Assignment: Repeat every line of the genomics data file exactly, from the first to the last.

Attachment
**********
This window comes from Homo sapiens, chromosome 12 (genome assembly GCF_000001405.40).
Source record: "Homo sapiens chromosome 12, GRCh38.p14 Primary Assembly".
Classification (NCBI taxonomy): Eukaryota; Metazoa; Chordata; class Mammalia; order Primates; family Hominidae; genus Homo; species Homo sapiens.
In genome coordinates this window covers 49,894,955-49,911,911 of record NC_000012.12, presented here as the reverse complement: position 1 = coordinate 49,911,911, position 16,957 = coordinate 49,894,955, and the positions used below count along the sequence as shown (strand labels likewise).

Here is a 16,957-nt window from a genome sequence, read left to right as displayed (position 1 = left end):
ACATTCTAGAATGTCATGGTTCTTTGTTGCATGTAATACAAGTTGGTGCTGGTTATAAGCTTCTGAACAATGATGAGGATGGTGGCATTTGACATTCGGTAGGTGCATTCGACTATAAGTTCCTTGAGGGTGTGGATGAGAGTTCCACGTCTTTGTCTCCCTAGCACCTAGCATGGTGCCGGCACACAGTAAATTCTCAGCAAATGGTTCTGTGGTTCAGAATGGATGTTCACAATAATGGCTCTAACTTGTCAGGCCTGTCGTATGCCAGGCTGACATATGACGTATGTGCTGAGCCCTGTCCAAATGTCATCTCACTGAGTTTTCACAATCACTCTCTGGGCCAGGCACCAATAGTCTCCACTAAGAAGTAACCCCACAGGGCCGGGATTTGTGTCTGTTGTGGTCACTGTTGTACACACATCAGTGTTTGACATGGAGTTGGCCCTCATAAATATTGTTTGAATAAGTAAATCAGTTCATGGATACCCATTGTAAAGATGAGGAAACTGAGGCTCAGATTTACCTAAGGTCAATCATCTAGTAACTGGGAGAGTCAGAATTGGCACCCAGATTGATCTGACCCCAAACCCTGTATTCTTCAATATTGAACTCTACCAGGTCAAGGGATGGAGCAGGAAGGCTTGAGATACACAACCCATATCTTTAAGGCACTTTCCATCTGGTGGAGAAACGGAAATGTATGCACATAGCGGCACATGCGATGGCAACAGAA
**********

This window comes from Homo sapiens, chromosome 12 (genome assembly GCF_000001405.40).
Source record: "Homo sapiens chromosome 12, GRCh38.p14 Primary Assembly".
Classification (NCBI taxonomy): Eukaryota; Metazoa; Chordata; class Mammalia; order Primates; family Hominidae; genus Homo; species Homo sapiens.
In genome coordinates this window covers 49,894,955-49,911,911 of record NC_000012.12, presented here as the reverse complement: position 1 = coordinate 49,911,911, position 16,957 = coordinate 49,894,955, and the positions used below count along the sequence as shown (strand labels likewise).

Here is a 16,957-nt window from a genome sequence, read left to right as displayed (position 1 = left end):
ACATTCTAGAATGTCATGGTTCTTTGTTGCATGTAATACAAGTTGGTGCTGGTTATAAGCTTCTGAACAATGATGAGGATGGTGGCATTTGACATTCGGTAGGTGCATTCGACTATAAGTTCCTTGAGGGTGTGGATGAGAGTTCCACGTCTTTGTCTCCCTAGCACCTAGCATGGTGCCGGCACACAGTAAATTCTCAGCAAATGGTTCTGTGGTTCAGAATGGATGTTCACAATAATGGCTCTAACTTGTCAGGCCTGTCGTATGCCAGGCTGACATATGACGTATGTGCTGAGCCCTGTCCAAATGTCATCTCACTGAGTTTTCACAATCACTCTCTGGGCCAGGCACCAATAGTCTCCACTAAGAAGTAACCCCACAGGGCCGGGATTTGTGTCTGTTGTGGTCACTGTTGTACACACATCAGTGTTTGACATGGAGTTGGCCCTCATAAATATTGTTTGAATAAGTAAATCAGTTCATGGATACCCATTGTAAAGATGAGGAAACTGAGGCTCAGATTTACCTAAGGTCAATCATCTAGTAACTGGGAGAGTCAGAATTGGCACCCAGATTGATCTGACCCCAAACCCTGTATTCTTCAATATTGAACTCTACCAGGTCAAGGGATGGAGCAGGAAGGCTTGAGATACACAACCCATATCTTTAAGGCACTTTCCATCTGGTGGAGAAACGGAAATGTATGCACATAGCGGCACATGCGATGGCAACAGAA